Texas prison officials reviewing disciplinary cases after quota requirement revealed

Emails revealed a short-lived quota system that required COs to write up prisoners or face disciplinary consequences


By Keri Blakinger
Houston Chronicle

HOUSTON — The Texas prison system is reviewing dozens of disciplinary reports against inmates at the Ramsey Unit in Brazoria County after emails revealed a short-lived quota system that required correctional officers to write up prisoners or face disciplinary consequences.

The details come amid other allegations about unfair disciplinary practices in the weeks leading up to a hunger strike last month at a Huntsville unit.

"Every time I think I've seen everything, I see this," state Sen. John Whitmire told the Chronicle. "We don't condone speeding ticket quotas, why would we have quotas in a prison? It's nuts."

The Texas Department of Criminal Justice stressed that the quickly abandoned ultimatum issued by Capt. Reginald Gilbert was not a system-wide directive.

"There is not and never will be any agency policy that sanctions the use of quotas of any kind," said spokesman Jeremy Desel. "This incident is the result of the action of one unit captain which was quickly discovered and corrected by the unit warden."

Any disciplinary cases found connected to the emails will be tossed out, Desel said.

On March 9, Gilbert sent out an email to ranking prison officials demanding that each sergeant turn in paperwork for at least two cases per day.

"Effective March 10, 2018, each Sergeant will be required to turn in at least two (2) cases written by officers for a Level 2 Code 35 'Unauthorized Storage of Property,'" he wrote. "Two each day is my requirement. Remember this is to be done each workday without exception."

Any sergeants who missed their daily quota, Gilbert wrote, would face consequences ranging from documenting the oversight on an employee performance log to formal disciplinary action.

A couple hours later, another prison official responded, noting that the "below instructions will help greatly in fighting a gig," which former union president Lance Lowry explained is slang for an audit.

In April, Gilbert fired off another email, this time reducing the quota.

"Lieutenants inform your sergeants that I'm cutting the case requirement in half," he wrote, adding that sergeants should keep a "good balance" between two particular types of disciplinary violations.

"This should cut down on the minor cases being given to each of you," he continued. "Make sure they adhere to this or my requirement will go back up."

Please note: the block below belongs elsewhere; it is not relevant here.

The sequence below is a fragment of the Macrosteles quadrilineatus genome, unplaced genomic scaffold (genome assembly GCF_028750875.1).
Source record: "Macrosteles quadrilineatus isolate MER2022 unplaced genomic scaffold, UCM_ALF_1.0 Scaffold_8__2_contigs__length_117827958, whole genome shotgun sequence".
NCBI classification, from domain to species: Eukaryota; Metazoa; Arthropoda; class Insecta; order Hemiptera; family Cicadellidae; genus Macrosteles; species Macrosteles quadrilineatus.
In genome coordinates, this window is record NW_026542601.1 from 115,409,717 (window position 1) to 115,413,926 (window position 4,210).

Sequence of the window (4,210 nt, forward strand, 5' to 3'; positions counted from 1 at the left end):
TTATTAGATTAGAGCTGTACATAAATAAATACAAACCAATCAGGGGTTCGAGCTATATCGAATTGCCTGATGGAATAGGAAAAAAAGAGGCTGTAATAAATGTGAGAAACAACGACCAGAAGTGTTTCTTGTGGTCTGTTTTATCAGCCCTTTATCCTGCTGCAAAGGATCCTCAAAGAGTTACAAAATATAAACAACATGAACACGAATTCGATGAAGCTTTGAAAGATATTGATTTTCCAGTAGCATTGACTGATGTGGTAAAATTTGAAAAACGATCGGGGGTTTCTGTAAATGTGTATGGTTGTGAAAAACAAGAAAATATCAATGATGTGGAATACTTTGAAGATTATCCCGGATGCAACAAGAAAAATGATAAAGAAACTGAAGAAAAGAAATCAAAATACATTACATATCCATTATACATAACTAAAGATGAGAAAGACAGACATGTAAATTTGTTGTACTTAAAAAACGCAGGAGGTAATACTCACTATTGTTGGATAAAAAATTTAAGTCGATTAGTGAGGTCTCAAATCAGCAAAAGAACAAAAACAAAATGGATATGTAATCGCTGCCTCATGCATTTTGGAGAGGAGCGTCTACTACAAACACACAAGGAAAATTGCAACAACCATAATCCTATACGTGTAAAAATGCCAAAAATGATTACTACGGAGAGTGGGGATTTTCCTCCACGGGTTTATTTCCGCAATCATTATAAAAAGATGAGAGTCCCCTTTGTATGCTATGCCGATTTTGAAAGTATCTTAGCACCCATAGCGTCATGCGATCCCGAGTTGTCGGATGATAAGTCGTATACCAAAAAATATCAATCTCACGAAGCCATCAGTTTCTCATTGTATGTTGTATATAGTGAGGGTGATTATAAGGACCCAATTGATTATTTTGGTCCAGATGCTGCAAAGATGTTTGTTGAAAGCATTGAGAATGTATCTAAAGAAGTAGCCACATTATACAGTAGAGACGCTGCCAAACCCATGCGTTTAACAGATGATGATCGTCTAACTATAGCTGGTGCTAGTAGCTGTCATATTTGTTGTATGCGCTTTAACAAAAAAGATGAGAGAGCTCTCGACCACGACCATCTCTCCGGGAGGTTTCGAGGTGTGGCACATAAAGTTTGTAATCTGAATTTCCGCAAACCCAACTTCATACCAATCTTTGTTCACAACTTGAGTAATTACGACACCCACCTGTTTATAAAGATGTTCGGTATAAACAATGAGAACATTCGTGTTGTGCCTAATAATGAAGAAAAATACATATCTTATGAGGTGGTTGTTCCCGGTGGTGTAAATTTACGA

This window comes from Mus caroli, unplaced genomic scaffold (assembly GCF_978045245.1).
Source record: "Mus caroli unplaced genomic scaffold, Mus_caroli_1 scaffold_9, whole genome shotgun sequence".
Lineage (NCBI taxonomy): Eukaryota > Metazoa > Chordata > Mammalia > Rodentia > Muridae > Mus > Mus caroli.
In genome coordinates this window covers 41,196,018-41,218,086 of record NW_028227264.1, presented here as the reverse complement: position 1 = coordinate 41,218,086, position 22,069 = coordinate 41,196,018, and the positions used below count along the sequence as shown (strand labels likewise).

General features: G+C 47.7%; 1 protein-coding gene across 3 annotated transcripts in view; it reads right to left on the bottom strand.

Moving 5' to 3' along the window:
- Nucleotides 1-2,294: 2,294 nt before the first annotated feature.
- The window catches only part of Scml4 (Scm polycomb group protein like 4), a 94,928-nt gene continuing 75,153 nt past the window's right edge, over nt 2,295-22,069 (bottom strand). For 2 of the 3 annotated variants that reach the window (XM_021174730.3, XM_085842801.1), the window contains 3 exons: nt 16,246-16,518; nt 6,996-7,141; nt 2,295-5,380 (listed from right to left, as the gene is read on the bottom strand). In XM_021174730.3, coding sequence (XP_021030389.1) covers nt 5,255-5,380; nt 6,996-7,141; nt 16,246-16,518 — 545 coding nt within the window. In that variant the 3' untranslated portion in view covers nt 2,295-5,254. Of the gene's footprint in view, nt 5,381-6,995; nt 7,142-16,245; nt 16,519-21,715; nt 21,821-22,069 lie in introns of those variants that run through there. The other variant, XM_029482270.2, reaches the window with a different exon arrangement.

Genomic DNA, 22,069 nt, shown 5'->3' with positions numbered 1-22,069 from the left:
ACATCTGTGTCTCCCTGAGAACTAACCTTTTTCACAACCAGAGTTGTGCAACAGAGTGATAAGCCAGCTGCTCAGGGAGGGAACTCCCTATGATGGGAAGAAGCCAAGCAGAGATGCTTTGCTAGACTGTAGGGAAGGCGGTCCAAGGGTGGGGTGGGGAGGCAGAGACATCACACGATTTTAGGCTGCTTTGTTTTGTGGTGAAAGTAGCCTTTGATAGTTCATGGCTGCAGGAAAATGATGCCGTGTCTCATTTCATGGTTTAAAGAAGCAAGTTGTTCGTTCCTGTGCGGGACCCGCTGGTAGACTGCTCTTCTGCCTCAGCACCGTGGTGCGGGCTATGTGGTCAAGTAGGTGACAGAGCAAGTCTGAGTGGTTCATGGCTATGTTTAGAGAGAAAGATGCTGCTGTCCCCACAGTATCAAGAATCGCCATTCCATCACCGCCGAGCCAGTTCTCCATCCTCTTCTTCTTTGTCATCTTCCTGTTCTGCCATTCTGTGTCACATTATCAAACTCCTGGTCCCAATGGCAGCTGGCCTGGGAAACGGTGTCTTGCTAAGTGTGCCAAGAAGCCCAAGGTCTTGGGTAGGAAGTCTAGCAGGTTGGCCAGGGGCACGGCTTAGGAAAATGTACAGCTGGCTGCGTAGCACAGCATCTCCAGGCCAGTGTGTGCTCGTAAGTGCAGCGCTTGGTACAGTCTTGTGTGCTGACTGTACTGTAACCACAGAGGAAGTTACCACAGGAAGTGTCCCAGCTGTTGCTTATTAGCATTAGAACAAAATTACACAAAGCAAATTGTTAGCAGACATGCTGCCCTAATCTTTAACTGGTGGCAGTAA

Less than a week later, Gilbert sent out another email, this time saying there was no case quota for the unit. After receiving an anonymous copy of the messages, the Chronicle put in a formal request for information on April 21.

Four days later, Warden Virgil McMullen sent out a message to lieutenants and above.

"This email is to reiterate the email I had Capt. Gilbert send out on April 6, 2018. We DO NOT and WILL NOT have case quotas on Ramsey Unit," he wrote. "Make sure any and all previous emails regarding case quotas are not being followed. We will follow agency policy."

It's not clear whether Gilbert will face any disciplinary consequences.

Despite official statements, Jennifer Erschabek of Texas Inmate Families Association said "bogus" cases are a systemic problem.

"One of the biggest complaints we have from family members is that an officer has written a bogus case and there's no way for people to fight that because it becomes a he said-he said type of situation and an inmate has no recourse," she said.

In the weeks leading up to the 10-day hunger strike at the Wynne Unit in Huntsville, Erschabek said she'd fielded numerous complaints about "bogus cases" sparking widespread unrest at the unit.

In step with TDCJ officials, state Rep. James White,   the Woodville Republican who chairs the House Corrections Committee, stressed that case quotas are not part of the prison system's policy.

"They have a charge to facilitate a rehabilitative environment, and to me that's not rehabilitative coming up with bogus stuff," he said. "If you're doing bogus things then you're probably missing a real security lapse somewhere. I would say we should not be doing that."

©2018 the Houston Chronicle

McClatchy-Tribune News Service

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